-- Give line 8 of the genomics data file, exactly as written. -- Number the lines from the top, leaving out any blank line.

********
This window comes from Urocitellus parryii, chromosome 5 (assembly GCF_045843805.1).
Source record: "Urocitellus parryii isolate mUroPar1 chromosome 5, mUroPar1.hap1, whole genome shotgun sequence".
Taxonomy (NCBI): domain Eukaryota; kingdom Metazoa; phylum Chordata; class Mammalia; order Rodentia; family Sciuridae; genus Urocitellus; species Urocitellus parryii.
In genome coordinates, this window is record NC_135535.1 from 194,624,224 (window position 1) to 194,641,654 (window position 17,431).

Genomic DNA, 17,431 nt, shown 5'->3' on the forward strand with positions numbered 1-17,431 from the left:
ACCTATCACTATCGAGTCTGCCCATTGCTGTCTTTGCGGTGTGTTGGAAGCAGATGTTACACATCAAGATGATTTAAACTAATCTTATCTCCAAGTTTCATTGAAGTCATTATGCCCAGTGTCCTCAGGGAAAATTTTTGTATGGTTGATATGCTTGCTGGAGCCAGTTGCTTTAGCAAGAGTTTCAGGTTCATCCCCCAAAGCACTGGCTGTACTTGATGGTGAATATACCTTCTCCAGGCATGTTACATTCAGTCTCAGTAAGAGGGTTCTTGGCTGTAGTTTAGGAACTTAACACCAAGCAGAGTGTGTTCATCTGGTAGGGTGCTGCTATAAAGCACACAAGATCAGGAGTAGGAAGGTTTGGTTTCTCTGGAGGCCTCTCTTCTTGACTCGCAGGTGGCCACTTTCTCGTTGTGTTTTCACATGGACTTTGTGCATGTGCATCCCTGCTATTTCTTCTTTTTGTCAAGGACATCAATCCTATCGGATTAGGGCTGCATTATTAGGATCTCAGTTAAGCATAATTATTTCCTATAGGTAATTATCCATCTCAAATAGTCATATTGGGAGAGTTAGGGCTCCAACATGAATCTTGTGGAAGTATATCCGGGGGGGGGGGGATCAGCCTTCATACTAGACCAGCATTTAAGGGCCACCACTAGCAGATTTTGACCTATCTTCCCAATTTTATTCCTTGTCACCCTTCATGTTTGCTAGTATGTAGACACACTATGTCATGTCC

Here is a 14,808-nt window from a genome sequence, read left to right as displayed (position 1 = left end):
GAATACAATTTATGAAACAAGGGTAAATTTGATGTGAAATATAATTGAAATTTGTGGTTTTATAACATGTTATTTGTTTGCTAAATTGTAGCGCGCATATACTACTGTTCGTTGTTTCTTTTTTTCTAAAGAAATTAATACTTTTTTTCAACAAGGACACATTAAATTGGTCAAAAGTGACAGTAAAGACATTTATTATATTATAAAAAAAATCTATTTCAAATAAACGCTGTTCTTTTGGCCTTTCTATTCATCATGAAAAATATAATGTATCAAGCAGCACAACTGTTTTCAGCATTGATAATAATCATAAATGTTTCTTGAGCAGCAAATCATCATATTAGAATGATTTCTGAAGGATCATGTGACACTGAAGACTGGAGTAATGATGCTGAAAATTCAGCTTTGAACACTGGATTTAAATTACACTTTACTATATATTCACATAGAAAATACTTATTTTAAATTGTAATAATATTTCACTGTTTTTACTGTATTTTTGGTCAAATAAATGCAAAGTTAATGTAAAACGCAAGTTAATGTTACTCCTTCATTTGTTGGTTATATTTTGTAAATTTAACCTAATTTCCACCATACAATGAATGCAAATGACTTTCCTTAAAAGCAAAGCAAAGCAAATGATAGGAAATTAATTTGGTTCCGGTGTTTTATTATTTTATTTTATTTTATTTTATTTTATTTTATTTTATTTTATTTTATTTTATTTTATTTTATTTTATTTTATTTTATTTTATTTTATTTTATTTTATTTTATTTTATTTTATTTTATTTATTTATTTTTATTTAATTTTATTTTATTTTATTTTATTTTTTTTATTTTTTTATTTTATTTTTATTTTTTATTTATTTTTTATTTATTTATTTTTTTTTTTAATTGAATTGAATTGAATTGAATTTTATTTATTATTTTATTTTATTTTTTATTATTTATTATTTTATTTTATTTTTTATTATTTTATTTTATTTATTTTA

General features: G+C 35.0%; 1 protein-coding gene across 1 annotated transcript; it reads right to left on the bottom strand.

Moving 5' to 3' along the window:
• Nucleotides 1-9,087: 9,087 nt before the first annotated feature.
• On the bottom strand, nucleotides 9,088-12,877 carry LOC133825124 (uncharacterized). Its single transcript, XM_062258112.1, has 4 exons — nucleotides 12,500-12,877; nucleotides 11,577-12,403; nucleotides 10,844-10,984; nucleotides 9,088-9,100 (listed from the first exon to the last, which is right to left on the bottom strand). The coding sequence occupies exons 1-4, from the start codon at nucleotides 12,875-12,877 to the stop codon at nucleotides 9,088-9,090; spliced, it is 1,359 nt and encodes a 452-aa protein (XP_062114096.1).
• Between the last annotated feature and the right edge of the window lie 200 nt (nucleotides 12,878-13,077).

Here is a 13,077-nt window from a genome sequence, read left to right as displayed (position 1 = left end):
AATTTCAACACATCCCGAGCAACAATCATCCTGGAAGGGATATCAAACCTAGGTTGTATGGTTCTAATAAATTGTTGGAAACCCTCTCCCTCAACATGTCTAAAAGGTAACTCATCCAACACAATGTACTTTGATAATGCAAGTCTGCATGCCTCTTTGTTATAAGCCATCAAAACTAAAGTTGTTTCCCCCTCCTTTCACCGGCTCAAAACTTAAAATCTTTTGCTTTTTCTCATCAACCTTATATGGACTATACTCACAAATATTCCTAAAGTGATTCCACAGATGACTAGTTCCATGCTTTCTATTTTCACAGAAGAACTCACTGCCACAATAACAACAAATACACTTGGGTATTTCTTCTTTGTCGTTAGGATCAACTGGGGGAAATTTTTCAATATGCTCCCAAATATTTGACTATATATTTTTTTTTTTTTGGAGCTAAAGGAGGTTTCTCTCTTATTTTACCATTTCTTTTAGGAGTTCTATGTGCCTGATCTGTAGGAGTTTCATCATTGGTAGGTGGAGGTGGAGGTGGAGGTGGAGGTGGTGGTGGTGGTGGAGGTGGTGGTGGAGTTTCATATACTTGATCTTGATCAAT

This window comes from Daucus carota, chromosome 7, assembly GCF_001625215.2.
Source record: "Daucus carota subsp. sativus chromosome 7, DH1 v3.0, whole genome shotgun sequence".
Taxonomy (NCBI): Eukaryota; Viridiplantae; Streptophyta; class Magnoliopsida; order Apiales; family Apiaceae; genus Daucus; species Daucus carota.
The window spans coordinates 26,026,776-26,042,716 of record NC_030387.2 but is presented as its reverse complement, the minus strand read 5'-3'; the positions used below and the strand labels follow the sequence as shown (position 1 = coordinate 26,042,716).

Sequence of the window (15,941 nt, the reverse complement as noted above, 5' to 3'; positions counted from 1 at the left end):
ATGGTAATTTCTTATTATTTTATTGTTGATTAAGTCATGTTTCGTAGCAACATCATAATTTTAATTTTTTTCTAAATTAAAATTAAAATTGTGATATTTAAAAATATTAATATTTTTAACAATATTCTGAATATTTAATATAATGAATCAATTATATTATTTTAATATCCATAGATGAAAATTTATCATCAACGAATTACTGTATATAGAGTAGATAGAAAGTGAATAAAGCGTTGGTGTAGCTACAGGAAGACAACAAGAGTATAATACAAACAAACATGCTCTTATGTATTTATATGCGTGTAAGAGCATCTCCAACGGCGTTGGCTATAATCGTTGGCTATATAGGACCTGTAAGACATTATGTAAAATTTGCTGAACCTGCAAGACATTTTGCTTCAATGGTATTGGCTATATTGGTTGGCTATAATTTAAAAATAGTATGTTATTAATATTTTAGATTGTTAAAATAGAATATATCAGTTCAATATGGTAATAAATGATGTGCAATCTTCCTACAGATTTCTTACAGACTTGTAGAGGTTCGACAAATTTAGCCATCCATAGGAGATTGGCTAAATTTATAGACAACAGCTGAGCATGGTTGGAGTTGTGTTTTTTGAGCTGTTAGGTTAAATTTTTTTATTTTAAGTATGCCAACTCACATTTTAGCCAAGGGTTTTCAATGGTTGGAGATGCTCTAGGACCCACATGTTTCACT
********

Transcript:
GAATACAATTTATGAAACAAGGGTAAATTTGATGTGAAATATAATTGAAATTTGTGGTTTTATAACATGTTATTTGTTTGCTAAATTGTAGCGCGCATATACTACTGTTCGTTGTTTCTTTTTTTCTAAAGAAATTAATACTTTTTTTCAACAAGGACACATTAAATTGGTCAAAAGTGACAGTAAAGACATTTATTATATTATAAAAAAAATCTATTTCAAATAAACGCTGTTCTTTTGGCCTTTCTATTCATCATGAAAAATATAATGTATCAAGCAGCACAACTGTTTTCAGCATTGATAATAATCATAAATGTTTCTTGAGCAGCAAATCATCATATTAGAATGATTTCTGAAGGATCATGTGACACTGAAGACTGGAGTAATGATGCTGAAAATTCAGCTTTGAACACTGGATTTAAATTACACTTTACTATATATTCACATAGAAAATACTTATTTTAAATTGTAATAATATTTCACTGTTTTTACTGTATTTTTGGTCAAATAAATGCAAAGTTAATGTAAAACGCAAGTTAATGTTACTCCTTCATTTGTTGGTTATATTTTGTAAATTTAACCTAATTTCCACCATACAATGAATGCAAATGACTTTCCTTAAAAGCAAAGCAAAGCAAATGATAGGAAATTAATTTGGTTCCGGTGTTTTATTATTTTATTTTATTTTATTTTATTTTATTTTATTTTATTTTATTTTATTTTATTTTATTTTATTTTATTTTATTTTATTTTATTTTATTTTATTTTATTTTATTTTATTTTATTTTATTTATTTATTTTTATTTAATTTTATTTTATTTTATTTTATTTTTTTTATTTTTTTATTTTATTTTTATTTTTTATTTATTTTTTATTTATTTATTTTTTTTTTTAATTGAATTGAATTGAATTGAATTTTATTTATTATTTTATTTTATTTTTTATTATTTATTATTTTATTTTATTTTTTATTATTTTATTTTATTTATTTTA